Visiting the studios is a fascinating opportunity to see how our artists turn sparks of inspiration into the art you see displayed. Today, Terry is sharing a glimpse of his creative process as an artist, his current inspiration and challenges.
How Terry Captures Inspiration
I’ve always found that time disappears when you’re making art: it’s truly a zen-like affair. The way I look at it, you set your intent, and if your Muses see that you’re serious… the creative energy starts to flow. The process reminds me of a quote by the Grateful Dead: “When the music plays the band.” In this case, the art makes the artist…
I’ve always worked in different mediums: photography, drawing, video, painting and working in wood before I began creating in warm glass. Working in glass has challenged me in new ways. When you’re painting, you can go all night if you want to. With glass, you can’t just keep going and going – you have to stop and put it in the kiln at different points in the process. That’s why I’ve had to learn to have several projects going at once, and the challenge is to have them not look alike, as well as picking up the thread again once they are out of the kiln.
The studio community
As a piece develops, it’s really helpful to have the other artists here; we feed off each other. It’s such a healthy exchange, and it’s helping me grow as an artist. Right now, it feels as though we are developing a very unique common vocabulary for discussing each other’s work. The exchange of ideas reminds me of art school. The difference is, back then we had to defend our work against classmates or professors – to be anticipating questions, preparing justifications for each and every choice we made. Our community is a lot more user-friendly; it’s just about helping each other with constructive criticism when we get stuck. There are no hurt feelings– we view each other’s work and describe how it feels: what works, what doesn’t… in a supportive way. It’s just a really fun place to be. There’s great creative energy; and the studio environment is amazing.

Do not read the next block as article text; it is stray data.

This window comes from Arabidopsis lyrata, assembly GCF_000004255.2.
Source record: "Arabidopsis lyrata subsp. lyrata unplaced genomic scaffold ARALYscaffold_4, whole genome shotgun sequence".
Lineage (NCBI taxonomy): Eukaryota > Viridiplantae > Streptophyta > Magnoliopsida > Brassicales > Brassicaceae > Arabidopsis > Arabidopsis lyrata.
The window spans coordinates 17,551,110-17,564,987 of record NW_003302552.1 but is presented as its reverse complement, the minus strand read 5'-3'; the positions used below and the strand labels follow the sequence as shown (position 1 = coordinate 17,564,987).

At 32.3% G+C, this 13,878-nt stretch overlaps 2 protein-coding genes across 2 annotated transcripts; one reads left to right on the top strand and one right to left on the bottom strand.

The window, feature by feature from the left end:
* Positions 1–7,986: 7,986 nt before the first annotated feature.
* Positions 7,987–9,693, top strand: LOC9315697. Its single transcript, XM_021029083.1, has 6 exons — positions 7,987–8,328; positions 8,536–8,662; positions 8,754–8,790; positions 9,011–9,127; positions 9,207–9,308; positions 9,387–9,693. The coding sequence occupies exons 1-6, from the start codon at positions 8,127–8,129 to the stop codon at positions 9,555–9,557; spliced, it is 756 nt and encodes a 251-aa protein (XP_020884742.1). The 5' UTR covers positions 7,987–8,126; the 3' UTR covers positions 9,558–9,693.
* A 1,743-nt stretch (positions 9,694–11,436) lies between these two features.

How I find inspiration
I’m so delighted now with modern cellphones. I have a new cellphone with higher resolution than the old 35mm SLR camera I used to have. The photos I take with it are often starting points for my art. I find my inspiration everywhere – a lot of it is about texture rather than beautiful scenery. I take pictures of cracked concrete, old paint and rust; I see beauty in oil stains and old gum on asphalt. My eye is always looking for pattern. If you compose it right, the shots come out beautiful. In this abstract piece titled “Te Poi”, I took a photograph of the door on Michael‘s pottery kiln. The lines, shapes and colors were intriguing to my eye, so I took the photo into Photoshop and ramped up the saturation and contrast. As you can see, the piece came a long way from the original, which is OK, because it was not meant to be the final piece- only the inspiration.
Come and find out what Terry’s doing next…
Oil stains, parking lots, rust and concrete – not your typical artistic subjects, but Terry turns these textures into art that’s ready for your home. Come visit us at the studio and find out what we’re working on – we’d love to talk to you and share our inspiration.